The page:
10-16-14 | Success Story
We’re participating in Blog Action Day 2014, and this year’s conversation is about inequality. October 16th is also World Food Day! Inequality and food insecurity are closely linked. Read on to learn more about how empowering small producers can reduce inequality in rural Nicaragua!
Most families in the Fabretto supported community of Cusmapa practice subsistence agriculture, and their crops usually only support them for part of the year, which forces many of them to move to neighboring Honduras or El Salvador in order to earn a living the rest of the year. The new Chia pilot project started this year as an offshoot of Fabretto’s secondary education program is helping these communities in the second poorest country in the Western hemisphere break the cycle of poverty.
1. Selling Chia allows subsistence farmers access to important global markets
Chia is new to the mountainous region of Cusmapa, where the only crops are corn, millón (a relative of wheat) and beans. The problem is that these sell for a very low price. In a drought year like this one, farmers may get about one dollar per pound of beans, a price that drops to about 25 cents in normal years. Now, thanks to Fabretto’s partnership with Mayorga Organics, Chia farmers will be able to sell organic Chia to Mayorga at an assured price of $2.20 per pound. This access to the global Chia market can make a huge difference in the quality of life in rural areas where the average income is less than two dollars per day.
2. Chia farming empowers community members to take the lead as small-business owners
Armando, a 29 year old former SAT student, is the first member in his community of El Terrero to plant Chia. At the beginning of the year he didn’t even know what Chia was. He admits that when Fabretto first came to him with the project he had to ask, “what’s Chia?”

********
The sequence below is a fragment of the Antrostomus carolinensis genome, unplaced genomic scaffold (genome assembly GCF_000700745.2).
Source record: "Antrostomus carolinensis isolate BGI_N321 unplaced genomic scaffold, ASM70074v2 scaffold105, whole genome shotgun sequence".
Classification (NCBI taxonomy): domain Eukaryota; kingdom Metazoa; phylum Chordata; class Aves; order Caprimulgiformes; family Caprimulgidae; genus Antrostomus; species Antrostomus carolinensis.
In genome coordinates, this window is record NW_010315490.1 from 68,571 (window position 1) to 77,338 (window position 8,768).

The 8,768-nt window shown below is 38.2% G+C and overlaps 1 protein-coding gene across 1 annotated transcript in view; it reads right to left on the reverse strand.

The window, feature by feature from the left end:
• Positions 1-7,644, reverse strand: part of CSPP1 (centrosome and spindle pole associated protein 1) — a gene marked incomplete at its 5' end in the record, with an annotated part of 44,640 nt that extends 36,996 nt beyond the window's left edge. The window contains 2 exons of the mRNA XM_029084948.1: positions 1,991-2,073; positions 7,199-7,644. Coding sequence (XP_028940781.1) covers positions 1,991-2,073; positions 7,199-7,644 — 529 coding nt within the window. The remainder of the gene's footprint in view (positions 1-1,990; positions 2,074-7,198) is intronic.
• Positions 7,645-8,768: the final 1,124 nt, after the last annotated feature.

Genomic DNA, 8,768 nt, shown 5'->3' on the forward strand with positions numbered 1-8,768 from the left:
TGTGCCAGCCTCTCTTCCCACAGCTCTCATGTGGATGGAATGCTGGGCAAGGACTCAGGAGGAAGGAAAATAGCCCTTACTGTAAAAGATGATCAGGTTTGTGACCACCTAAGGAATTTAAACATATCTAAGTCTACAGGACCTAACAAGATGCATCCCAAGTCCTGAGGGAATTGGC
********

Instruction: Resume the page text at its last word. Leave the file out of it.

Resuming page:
Now, with Fabretto’s support, Armando has gone from knowing nothing about Chia to being a proud small-business owner. He receives a stipend in order to pay six members of the community help him work the Chia field. Not only is this careful handwork required in order for the crop to be certified organic, this way more of the community can benefit from this crop; Armando’s employees are supplementing their income while learning about organic farming practices.
Armando oversees some of his workers as they help clean his Chia field
3. Chia is helping farmers recover from Nicaragua’s worst drought in 30 years
Crops in the mountanous regions of Cusmapa are relied upon not only as a food source, but as an important source of income. In this area, farmers plant beans and corn twice a year, crops that make up an integral part of the daily meals of the region. This year, due to a drought that swept Nicaragua, the first harvest in Nicaragua turned up completely bare; Many plants did not even germinate. Without seeds from the first round of planting, many families were left with no seeds to plant in the second round of planting.
With support from Fabretto, farmers like Armando and his 6 employees now have a source of income which will ensure that they can support and feed their families.
Northern Nicaragua during the drought
4. Chia is helping to shape a future generation of farmers knowledgeable in alternative crops
Holman, a current SAT student in the Cusmapa community of Angel 1, planted Chia for the first time this year. Watch the video at the beginning of this post to hear about how he is planning on learning from his first harvest to maximize his crop yield, and take advantage of this income-generating crop in the future.Training young farmers in alternative crop production means giving the next generation of Cusmapa’s farmers the tools to get the most from their land for many generations to come.
Young Chia plants, Cusmapa
You can support future Chia farmers by donating to support our rural secondary education program. Click here to make a difference!